- Loud snoring (reported by another person)
- Episodes in which you stop breathing during sleep (reported by another person)
- Gasping for air during sleep
- Awakening with a dry mouth
- Morning headache
- Insomnia or difficulty staying asleep
- Hypersomnia or excessive daytime sleepiness
- Difficulty paying attention while awake
During an episode of sleep apnea, the musculature of the airway relaxes excessively during sleep, and the intake of breath pulls in the walls of the relaxed airway, narrowing or obstructing it. This causes an interruption in breathing, which in some sleepers can happen up to 100 times an hour. As a result, the body is intermittently deprived of oxygen, potentially leading to a host of respiratory, circulatory, and neurological problems.
Certain visual conditions have been associated with sleep apnea, according to a 2013 clinical study by the American Academy of Ophthalmology. The study noted links between the detrimental circulatory impact of sleep apnea and several ocular and retinal disorders. Essentially, the oxygen deprivation that results from sleep apnea can damage the circulatory system, creating the perfect conditions for papilledema, glaucoma, floppy eyelid syndrome, optic neuritis, chorioretinopathy, or one of several other diseases of the eye.
A doctor interviewed for the American Academy of Ophthalmology study suggested that, if you have symptoms of any of these conditions, you should get an ophthalmic exam immediately, and undergo a sleep study if necessary. An exam can not only detect the circulatory signs in the eyes early enough to determine if the underlying cause is sleep apnea, but it can also head off related conditions such as coronary artery disease.
How Circadian Rhythms Affect Sleep
Another major cause of sleep problems in blind and visually impaired people is a disruption in the circadian system. Inside the human brain, the hypothalamus creates an internal “pacemaker” of sorts, generating the circadian rhythms that influence the body’s daily physiological processes, majorly impacting overall health, behavior, and well-being. These processes include the sleep-wake cycle and regulation of daily hormone levels.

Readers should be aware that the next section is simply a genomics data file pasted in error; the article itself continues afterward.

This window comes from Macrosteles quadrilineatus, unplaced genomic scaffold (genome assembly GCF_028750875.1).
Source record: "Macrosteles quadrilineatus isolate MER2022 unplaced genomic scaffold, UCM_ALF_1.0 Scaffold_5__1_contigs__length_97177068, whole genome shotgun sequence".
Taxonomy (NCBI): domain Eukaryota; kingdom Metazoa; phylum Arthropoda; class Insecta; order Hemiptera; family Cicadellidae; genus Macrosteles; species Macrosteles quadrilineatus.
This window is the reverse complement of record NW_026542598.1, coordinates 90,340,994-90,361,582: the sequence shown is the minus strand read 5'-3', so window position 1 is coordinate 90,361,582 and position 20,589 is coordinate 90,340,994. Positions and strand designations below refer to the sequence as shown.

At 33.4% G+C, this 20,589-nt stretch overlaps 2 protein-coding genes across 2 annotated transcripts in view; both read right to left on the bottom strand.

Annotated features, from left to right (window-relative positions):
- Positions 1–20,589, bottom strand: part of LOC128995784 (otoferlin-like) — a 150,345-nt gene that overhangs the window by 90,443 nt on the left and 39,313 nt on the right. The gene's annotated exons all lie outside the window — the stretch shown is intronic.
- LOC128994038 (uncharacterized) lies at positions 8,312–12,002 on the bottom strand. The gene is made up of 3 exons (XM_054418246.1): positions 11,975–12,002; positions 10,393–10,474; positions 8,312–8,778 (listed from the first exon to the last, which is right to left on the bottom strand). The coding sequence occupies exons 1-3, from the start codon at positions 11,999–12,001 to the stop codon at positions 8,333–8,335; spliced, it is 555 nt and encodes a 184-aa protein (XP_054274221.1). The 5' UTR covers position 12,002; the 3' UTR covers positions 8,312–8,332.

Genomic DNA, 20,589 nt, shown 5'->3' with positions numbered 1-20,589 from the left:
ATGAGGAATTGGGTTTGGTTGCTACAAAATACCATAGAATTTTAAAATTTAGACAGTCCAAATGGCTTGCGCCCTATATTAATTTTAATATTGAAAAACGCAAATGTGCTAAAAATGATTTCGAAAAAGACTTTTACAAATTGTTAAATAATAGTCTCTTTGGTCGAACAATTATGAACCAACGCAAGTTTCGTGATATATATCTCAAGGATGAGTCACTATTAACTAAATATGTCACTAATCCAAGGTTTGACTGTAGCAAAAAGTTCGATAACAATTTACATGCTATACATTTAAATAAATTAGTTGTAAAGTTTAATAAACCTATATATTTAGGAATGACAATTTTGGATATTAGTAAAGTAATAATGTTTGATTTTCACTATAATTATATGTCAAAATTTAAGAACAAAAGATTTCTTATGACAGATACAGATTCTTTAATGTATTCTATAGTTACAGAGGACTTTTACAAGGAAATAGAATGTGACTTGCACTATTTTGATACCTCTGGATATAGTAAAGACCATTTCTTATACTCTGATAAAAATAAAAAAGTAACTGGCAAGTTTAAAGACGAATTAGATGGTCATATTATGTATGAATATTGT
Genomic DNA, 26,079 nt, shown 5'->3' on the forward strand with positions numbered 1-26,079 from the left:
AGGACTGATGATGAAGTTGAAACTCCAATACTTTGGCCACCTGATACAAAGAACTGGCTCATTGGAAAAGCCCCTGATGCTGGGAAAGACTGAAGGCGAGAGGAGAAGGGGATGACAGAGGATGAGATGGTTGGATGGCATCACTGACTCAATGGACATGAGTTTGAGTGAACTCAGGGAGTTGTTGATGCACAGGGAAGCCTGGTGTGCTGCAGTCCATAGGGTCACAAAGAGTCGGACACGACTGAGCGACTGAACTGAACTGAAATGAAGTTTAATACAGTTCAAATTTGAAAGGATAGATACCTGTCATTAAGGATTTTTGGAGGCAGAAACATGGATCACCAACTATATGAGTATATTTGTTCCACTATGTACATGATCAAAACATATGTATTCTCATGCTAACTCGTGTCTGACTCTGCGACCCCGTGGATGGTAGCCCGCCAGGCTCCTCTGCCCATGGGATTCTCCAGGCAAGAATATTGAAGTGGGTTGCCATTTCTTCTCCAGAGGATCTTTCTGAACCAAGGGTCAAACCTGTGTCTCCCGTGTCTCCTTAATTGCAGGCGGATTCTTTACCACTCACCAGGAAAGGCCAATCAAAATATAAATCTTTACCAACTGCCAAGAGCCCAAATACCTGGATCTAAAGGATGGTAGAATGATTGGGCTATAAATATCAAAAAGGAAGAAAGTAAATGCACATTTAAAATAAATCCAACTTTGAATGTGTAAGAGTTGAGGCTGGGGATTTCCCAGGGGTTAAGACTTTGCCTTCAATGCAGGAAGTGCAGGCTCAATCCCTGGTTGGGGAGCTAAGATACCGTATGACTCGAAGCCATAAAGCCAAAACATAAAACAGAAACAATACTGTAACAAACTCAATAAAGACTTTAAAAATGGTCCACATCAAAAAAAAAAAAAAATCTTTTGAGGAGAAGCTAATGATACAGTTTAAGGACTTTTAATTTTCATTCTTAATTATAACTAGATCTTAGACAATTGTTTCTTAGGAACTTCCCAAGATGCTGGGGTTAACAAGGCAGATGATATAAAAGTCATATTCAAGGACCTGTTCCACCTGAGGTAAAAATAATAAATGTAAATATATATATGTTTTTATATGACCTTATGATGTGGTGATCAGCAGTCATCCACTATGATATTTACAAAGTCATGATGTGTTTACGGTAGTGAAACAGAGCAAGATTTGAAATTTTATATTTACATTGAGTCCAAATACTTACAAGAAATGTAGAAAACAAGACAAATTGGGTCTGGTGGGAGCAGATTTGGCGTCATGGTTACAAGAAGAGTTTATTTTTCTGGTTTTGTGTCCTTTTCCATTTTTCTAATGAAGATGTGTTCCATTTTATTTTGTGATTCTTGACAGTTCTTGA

If a person’s circadian rhythms are out of sync, hormones can be released at the wrong time of day, causing difficulty sleeping at night and a corresponding urge to sleep during the day. The resulting sleep deprivation may affect alertness, cognitive functioning, and mental performance, making it hard to focus on even simple tasks.
The issue is a slightly complicated matter of cycles. A human’s natural timing mechanism, the “body clock,” runs a little longer than 24 hours for most people, whether sighted or blind. The length of time that each person’s cycle differs from the standard 24-hour period may be a few minutes or much longer (for reasons that are still unknown). In people with properly functioning circadian rhythms, this difference is regulated daily, corrected to synchronize back to a standard 24-hour cycle, helping facilitate sleep at night and wakefulness during the daytime.
For most people, this is how circadian rhythms work to keep their body clocks on track: circadian rhythms, which control the body’s ebb and flow of sleep and wakefulness, are themselves influenced by cues from the environment surrounding a person. One main cue is light. Photoreceptors in the eyes’ retinas receive light cues from the environment; then, the eyes signal the brain what time of day it is — day, night, or in between.
The brain’s hypothalamus uses this information to regulate the person’s natural rhythms, synchronizing them internally as well as externally in relation to the environment, and correcting the non-24-hour body clock to the typical day-night schedule. Much the same as resetting the hands on a clock, this reset is the circadian rhythm’s way of syncing the body’s processes to the 24-hour cycle upon which most people operate.
For more information about circadian rhythms and their effect on sleep, visit: